• Matthew McConaughey, Magic Mike
  • David Oyelowo, Middle of Nowhere
  • Michael Pena, End of Watch
  • Sam Rockwell, Seven Psychopaths
  • Bruce Willis, Moonrise Kingdom

John: My vote goes to Michael Pena, though I gave careful consideration to Matthew McConaughey.  Pena (and Gyllenhaal) give very natural performances in End of Watch. It’s a movie that strives to insert the viewer into the world of the LAPD and their performances are a big part of that.

Jared: I’m looking forward to seeing End of Watch. Until then, McConaughey is at the top of my list.

John: Also, Bruce Willis should play more sadsacks.

Jared: Yes! He’s got great range, when he’s able to give it a shot.


  • Wes Anderson and Roman Coppola, Moonrise Kingdom
  • Zoe Kazan, Ruby Sparks
  • Martin McDonagh, Seven Psychopaths
  • David O. Russell, Silver Linings Playbook
  • Ira Sachs and Mauricio Zacharias, Keep the Lights On

Jared: Seven Psychopaths (7)
John: Ruby Sparks (3)

Jared: And I just realized I gave a movie with “Seven” in the title a 7.

John: Oh jeez. Did you have any idea what the hell was going on in Seven Psychopaths?

Jared: Yes.  Actually, my complaint was that the script wasn’t anywhere near as clever as it thought it was.  I didn’t really love the script, the relatively high weight was to avoid one of the other scripts showing up.

John: Given the McDonagh family’s past successes, the talent of the people involved in this movie, and the premise, Seven Psychopaths is one of my biggest disappointments of the year.

Jared: I wouldn’t necessarily disagree with that.  I thought the film had some funny scenes and generally did a good job utilizing the actors, but the script was certainly no In Bruges or The Guard.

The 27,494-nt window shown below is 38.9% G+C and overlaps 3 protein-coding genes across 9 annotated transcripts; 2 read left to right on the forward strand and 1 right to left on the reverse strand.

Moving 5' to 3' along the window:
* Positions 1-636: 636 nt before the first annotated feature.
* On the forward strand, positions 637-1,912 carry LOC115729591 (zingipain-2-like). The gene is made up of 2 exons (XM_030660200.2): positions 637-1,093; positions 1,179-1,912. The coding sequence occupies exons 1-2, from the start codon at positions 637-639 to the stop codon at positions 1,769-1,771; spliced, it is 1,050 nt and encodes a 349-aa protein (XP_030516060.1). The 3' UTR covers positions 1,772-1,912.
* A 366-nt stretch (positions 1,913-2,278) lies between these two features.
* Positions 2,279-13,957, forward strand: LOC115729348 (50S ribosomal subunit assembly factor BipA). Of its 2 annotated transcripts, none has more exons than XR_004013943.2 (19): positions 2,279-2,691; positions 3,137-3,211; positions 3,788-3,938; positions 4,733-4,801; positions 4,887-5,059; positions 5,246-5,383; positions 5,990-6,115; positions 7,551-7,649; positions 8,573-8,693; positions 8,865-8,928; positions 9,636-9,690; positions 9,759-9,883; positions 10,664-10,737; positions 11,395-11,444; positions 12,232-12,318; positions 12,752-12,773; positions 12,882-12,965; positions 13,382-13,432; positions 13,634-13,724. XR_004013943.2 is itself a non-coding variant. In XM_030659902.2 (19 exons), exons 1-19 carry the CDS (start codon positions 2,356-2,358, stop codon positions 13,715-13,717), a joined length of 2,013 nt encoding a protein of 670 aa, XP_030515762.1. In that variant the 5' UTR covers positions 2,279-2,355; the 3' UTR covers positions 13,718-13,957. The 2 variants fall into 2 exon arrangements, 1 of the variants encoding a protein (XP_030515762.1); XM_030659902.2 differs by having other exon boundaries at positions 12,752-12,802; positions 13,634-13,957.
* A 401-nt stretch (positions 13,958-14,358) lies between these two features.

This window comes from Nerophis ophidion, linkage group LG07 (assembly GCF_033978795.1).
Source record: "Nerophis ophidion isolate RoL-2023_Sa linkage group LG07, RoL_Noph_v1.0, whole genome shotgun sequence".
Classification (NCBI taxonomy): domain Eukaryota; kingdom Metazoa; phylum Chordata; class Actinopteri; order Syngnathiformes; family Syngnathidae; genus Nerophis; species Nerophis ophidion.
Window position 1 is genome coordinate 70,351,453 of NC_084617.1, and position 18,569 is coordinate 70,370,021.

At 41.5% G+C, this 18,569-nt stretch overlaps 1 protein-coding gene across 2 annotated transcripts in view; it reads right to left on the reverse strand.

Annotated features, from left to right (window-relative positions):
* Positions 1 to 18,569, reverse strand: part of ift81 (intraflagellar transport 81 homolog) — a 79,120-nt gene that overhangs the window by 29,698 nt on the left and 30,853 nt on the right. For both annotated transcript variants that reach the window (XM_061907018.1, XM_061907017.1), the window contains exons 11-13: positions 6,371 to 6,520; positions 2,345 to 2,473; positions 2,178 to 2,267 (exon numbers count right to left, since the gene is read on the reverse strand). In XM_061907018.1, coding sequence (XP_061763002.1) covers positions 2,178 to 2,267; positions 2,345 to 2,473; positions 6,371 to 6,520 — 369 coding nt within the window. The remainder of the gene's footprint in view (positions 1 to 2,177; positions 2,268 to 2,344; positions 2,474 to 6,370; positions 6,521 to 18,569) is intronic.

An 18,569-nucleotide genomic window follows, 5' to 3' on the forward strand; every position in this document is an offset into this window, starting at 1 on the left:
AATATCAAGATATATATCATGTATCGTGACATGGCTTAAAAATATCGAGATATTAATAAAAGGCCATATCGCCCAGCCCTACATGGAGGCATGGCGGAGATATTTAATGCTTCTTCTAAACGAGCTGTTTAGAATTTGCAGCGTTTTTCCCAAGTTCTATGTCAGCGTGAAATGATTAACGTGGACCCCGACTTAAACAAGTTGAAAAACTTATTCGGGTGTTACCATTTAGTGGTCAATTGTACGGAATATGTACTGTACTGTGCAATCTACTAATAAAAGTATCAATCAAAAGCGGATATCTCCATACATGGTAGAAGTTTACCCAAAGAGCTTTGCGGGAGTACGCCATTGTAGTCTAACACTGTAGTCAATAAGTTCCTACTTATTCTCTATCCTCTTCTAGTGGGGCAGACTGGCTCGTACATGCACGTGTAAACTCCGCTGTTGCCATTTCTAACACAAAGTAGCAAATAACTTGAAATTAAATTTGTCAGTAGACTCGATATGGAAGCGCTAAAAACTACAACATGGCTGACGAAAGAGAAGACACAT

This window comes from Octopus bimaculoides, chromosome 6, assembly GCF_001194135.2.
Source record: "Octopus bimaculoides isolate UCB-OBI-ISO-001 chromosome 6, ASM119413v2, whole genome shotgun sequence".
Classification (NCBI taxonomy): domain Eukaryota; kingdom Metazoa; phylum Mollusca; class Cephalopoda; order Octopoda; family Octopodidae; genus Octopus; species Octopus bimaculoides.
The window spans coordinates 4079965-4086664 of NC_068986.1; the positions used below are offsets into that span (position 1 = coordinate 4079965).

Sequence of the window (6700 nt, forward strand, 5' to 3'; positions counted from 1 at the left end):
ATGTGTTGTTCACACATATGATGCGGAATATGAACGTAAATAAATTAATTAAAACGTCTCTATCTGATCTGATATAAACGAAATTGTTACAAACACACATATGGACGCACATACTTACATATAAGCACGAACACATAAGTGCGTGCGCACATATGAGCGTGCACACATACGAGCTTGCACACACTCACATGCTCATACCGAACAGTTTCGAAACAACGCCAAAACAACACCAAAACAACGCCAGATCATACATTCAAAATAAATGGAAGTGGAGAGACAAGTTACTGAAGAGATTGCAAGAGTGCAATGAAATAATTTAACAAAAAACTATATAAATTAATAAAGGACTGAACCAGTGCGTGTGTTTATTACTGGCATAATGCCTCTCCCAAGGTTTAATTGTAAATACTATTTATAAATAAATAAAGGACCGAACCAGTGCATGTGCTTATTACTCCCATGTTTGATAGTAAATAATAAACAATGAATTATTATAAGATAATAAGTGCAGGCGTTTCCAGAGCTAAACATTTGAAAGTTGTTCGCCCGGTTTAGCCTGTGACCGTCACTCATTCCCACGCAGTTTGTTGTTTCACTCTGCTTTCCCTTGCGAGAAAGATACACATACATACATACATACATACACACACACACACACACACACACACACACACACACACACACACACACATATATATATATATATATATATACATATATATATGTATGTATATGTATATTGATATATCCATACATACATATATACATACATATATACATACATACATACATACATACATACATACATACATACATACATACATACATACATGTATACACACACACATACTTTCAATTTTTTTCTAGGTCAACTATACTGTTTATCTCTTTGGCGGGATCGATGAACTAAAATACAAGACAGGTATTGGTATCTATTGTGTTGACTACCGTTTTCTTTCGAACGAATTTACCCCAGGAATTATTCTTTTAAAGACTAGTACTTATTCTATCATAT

John: So you voted defensively? I thought you liked some of the other movies.

Jared: In this case, yes. I really didn’t want to see Moonrise Kingdom or SLP in there.

John: I enjoyed Moonrise Kingdom, though certainly part of that was Anderson’s aesthetic, which didn’t annoy Jared this time.

Jared: Ugh.  I can’t stand the guy.

John: I don’t think it’s a coincidence that Anderson’s best movies are the ones Noah Baumbach had no part of.

Jared: You just hate Noah Baumbach with a fiery passion.

John: I didn’t even realize beforehand. But I hated Zissou and Fantastic Mr Fox, and both had Baumbach’s grubby paws on them.

John: Also, did you know he wrote Madascar 3? I didn’t until much later but it’s bad.

Jared: Whoa. Weird.  Actually, that does sound familiar now that you mention it.

Jared: I liked Ruby Sparks and had it second. Liked it better as a Twilight Zone episode, but it was a generally fun watch.

John: I don’t think Ruby Sparks amounts to anything revolutionary, but it has a really good and intense climax. Hated the last scene though.  I guess a lesson about trying to change people isn’t very deep, but it does it in an interesting way.  As best I can tell this is Zoe Kazan’s first screenplay. I wonder if her nomination here made her ineligible for the Best First Screenplay category.